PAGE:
|About Us | What's New | Search | Site Map | Contact Us|
AWADmail Issue 159Apr 2, 2005
A Weekly Compendium of Feedback on the Words in A.Word.A.Day and Other Interesting Tidbits about Words and Languages
From: Anu Garg (garg AT wordsmith.org)
A Town With Sign Language as its Official Language:
"Gates Do Good Marketing Job in Microsoft":
Searching for the Welsh-Hindi Link:
From: Jim Pfingst (jimpfingstATcox.net)
I always used one of these with the kids. When getting in the car I'd tell them to put on their seat belts, and then remind them (jokingly, of course!): "If you don't get belted, you'll get belted!"
From: Dwight Williams (dwight.williamsATshaw.ca)
Surely one of the most famous examples of antanaclasis is the one made
by Benjamin Franklin when he signed the "traitorous" U.S. Declaration of
From: George McCoy (mccoygATcvinternet.net)
Greetings from Alaska. Here is Alaskan antanaclasis proclaimed by the women about the men here: the odds are good, but the goods are odd.
From: Jan Fair (janfairATcox.net)
I taught my high school students the word 'antanaclasis' by saying "My Aunt Ana's class is trying ... very trying!"
From: Sara Simon (snsimonAThotmail.com)
My favorite example is from Groucho Marx:
From: Jay Schrier (jay_schrierATskyepharma.com)
Another antanaclasis, used in my analytical laboratory when the boss
is in a hurry:
From: Frank Muller (frankoATpixie.co.za)
Another example of antanaclasis in corporate culture is: "If you can't change the people, change the people." This quip is anecdotally attributed to the South African industrialist Anton Rupert.
From: Michael Tremberth (michaelt42ATtiscali.co.uk)
How about, drawing on a current problem in the UK Conservative party involving its leader and one of its Members of Parliament: "Howard ends Howard's end". Embodying a pun on the word "end" it has the advantage that it can make sense whichever Howard is taken to be the subject of the statement and reflects the situation in which the two Howards are at cross purposes (different ends!). I wonder if either of these two has thought of the posssibility of calling his home Howards End?
From: George Feissner (feissnergATcortland.edu)
As soon as I mentioned today's word to one of our students, she shot back "If you eat the chili, you won't be chilly." I guess it's not a true antanaclasis, so perhaps we could call it a "phonological antanaclasis".
From: Jane Saral (janesaralATwestminster.net)
I've also taught the concept of including something by pretending to omit it as praeteritio (anglicized as preterition). It was used a lot by Chaucer's knight in his long chivalric tale.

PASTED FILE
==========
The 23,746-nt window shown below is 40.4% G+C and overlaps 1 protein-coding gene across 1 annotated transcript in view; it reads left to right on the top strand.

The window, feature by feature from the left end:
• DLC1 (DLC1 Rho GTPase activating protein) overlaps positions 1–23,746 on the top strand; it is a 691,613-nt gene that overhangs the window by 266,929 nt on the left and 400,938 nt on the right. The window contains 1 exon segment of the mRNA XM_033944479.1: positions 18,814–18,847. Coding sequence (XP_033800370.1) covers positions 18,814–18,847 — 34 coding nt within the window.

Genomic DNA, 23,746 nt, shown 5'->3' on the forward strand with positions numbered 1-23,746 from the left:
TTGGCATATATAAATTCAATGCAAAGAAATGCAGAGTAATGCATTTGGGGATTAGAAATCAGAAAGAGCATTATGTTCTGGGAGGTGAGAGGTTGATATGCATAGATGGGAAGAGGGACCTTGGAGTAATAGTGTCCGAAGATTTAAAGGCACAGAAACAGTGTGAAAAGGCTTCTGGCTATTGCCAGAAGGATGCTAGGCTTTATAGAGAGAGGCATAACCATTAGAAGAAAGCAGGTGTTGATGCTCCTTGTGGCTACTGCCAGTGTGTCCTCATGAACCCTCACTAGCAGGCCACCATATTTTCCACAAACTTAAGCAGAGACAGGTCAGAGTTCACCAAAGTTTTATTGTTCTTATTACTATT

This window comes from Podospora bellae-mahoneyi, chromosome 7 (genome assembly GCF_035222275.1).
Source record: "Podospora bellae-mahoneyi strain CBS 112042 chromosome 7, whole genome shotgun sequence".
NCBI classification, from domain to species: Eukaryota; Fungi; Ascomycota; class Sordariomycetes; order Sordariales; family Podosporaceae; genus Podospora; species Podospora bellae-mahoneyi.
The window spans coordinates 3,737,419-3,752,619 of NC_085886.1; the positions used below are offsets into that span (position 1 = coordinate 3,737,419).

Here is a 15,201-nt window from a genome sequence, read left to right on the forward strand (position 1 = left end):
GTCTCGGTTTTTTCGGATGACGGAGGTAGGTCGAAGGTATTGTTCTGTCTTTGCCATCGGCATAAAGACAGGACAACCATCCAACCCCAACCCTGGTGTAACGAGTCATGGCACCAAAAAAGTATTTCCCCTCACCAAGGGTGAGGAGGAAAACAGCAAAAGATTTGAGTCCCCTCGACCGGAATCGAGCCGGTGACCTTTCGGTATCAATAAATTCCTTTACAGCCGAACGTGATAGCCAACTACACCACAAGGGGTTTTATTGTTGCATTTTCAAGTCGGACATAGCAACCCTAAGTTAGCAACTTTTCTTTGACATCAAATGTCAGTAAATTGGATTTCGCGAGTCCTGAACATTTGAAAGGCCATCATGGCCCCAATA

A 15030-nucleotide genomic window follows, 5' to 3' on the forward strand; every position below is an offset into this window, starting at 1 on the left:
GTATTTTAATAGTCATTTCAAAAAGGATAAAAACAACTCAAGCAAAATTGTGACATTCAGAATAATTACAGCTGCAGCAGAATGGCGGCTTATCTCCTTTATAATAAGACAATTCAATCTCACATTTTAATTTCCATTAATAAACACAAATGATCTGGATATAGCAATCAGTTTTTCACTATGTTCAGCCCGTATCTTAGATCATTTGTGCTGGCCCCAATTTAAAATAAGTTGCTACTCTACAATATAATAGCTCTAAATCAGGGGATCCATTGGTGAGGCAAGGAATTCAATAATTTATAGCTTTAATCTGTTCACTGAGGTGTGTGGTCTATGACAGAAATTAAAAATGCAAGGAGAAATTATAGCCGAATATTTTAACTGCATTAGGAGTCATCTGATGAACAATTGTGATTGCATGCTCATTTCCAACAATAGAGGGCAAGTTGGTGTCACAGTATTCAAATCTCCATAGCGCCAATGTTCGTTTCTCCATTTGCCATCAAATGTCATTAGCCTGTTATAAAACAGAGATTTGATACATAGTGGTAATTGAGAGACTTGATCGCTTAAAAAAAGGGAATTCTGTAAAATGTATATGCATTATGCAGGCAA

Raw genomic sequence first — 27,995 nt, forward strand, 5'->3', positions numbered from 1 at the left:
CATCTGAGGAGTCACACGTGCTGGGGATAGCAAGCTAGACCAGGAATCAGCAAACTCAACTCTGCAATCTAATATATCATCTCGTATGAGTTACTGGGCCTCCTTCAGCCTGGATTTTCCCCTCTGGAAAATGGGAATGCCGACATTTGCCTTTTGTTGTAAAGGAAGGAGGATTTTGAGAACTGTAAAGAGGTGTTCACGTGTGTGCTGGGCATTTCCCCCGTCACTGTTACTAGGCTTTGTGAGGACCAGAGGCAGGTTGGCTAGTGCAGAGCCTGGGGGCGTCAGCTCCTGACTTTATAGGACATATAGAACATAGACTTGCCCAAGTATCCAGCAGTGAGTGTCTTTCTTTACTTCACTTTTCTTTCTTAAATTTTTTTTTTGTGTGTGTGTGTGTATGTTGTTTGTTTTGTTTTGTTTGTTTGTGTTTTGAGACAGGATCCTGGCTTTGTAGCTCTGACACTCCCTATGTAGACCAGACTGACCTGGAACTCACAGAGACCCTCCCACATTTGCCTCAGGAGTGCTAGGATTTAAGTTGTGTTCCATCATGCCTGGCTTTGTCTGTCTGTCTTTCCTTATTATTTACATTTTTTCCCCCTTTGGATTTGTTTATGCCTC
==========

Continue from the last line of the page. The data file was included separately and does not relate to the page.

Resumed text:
From: Hugh D. Hyatt (hughhyattATbluehen.udel.edu)
At Occidental College (http://www.oxy.edu) several decades ago, my friends and I observed that /Oxy moron/ is itself an oxymoron.
By the way, as of this moment, oxymorons.info has a list of 895 them, one of which is indeed /Oxy moron/.
From: Roger Dean (roger.deanATcec.eu.int)
Who defined this as "repartee is what you think of when you've become a departee"?
From: Nancy Bronwell (nancybbATnts-online.net)
In the 1920s and 1930s, the Philadelphia, Pa., Bulletin, carried a daily feature in a small box, called "The Cheerful Cherub" by Rebecca McCann. It featured a philosophical little Kewpie, whose quatrains and other poems have stuck in my memory for lo! these many years.
And "esprit d'escalier" makes me remember this:
"Oh, how I regret in the night
From: Eric Shackle (eshackleATozemail.com.au)
Can the once-popular phrase "as the actress said to the bishop" be termed an esprit d'escalier (thinking of a witty remark too late; hindsight wit or afterwit; also such a remark)? Charles, Prince of Wales, heir to the British throne, made headlines around the world when he used it in Melbourne last month. "The language was fruitier and the jokes a little more risqué," Caroline Davies reported in London's Daily Telegraph. You can read about it in the April edition of my free e-book.
If a homological adjective is one that is true of itself, e.g., "polysyllabic", and a heterological adjective is one which is not true of itself, e.g., "bisyllabic", then what about "heterological?" Is it heterological or not? -Grelling's Paradox